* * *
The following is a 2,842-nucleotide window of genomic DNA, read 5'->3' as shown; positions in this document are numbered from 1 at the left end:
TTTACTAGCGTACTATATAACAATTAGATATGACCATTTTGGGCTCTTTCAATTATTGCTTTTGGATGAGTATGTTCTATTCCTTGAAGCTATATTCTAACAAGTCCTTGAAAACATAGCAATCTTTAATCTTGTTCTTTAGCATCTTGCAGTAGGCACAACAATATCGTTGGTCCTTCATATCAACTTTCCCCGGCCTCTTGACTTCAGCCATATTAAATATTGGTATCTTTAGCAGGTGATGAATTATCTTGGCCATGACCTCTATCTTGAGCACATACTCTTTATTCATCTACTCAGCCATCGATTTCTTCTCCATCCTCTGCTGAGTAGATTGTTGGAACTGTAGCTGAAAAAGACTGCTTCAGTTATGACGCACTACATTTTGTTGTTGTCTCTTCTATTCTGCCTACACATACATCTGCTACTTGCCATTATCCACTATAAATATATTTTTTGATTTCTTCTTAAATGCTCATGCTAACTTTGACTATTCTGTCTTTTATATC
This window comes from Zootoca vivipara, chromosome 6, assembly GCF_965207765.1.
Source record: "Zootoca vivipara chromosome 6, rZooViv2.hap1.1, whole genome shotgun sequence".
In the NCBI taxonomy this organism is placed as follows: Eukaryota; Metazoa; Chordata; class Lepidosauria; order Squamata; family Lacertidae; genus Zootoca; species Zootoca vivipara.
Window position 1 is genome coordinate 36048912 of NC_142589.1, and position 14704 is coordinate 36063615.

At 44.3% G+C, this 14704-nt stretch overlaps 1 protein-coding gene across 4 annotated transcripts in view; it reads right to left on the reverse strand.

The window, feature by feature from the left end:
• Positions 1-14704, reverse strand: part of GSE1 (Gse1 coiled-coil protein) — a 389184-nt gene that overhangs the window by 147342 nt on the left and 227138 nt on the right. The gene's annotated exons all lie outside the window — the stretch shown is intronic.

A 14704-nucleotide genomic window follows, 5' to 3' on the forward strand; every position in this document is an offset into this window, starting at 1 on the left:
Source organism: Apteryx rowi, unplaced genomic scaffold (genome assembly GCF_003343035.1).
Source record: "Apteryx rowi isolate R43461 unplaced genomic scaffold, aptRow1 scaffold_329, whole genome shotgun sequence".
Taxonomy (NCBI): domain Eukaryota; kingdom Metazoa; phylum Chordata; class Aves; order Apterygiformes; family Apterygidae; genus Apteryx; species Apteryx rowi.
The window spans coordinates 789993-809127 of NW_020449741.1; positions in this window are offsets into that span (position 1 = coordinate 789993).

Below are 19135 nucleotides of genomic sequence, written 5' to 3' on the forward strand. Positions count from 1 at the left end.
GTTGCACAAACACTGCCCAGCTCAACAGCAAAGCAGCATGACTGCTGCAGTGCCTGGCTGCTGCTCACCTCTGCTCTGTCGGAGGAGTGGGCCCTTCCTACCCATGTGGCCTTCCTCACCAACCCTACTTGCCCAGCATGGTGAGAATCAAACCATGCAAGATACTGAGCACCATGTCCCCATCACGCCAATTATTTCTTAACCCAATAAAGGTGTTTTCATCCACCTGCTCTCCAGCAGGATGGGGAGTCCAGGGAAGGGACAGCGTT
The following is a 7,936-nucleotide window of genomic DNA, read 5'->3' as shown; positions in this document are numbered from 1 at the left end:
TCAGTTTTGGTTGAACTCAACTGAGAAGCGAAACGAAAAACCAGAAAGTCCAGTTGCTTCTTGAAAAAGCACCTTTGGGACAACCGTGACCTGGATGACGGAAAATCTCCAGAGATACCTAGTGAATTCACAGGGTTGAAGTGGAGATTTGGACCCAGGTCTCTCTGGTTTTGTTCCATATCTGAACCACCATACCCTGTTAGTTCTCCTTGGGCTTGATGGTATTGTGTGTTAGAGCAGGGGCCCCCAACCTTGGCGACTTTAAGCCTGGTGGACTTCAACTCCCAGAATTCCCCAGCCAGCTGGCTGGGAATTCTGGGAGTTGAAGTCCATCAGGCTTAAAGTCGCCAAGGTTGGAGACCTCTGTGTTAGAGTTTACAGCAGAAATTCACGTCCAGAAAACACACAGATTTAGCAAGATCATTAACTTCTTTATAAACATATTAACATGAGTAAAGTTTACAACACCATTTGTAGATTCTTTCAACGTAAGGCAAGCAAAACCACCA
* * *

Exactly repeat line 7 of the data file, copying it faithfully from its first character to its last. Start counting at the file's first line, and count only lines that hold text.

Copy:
At 44.3% G+C, this 14704-nt stretch overlaps 1 protein-coding gene across 4 annotated transcripts in view; it reads right to left on the reverse strand.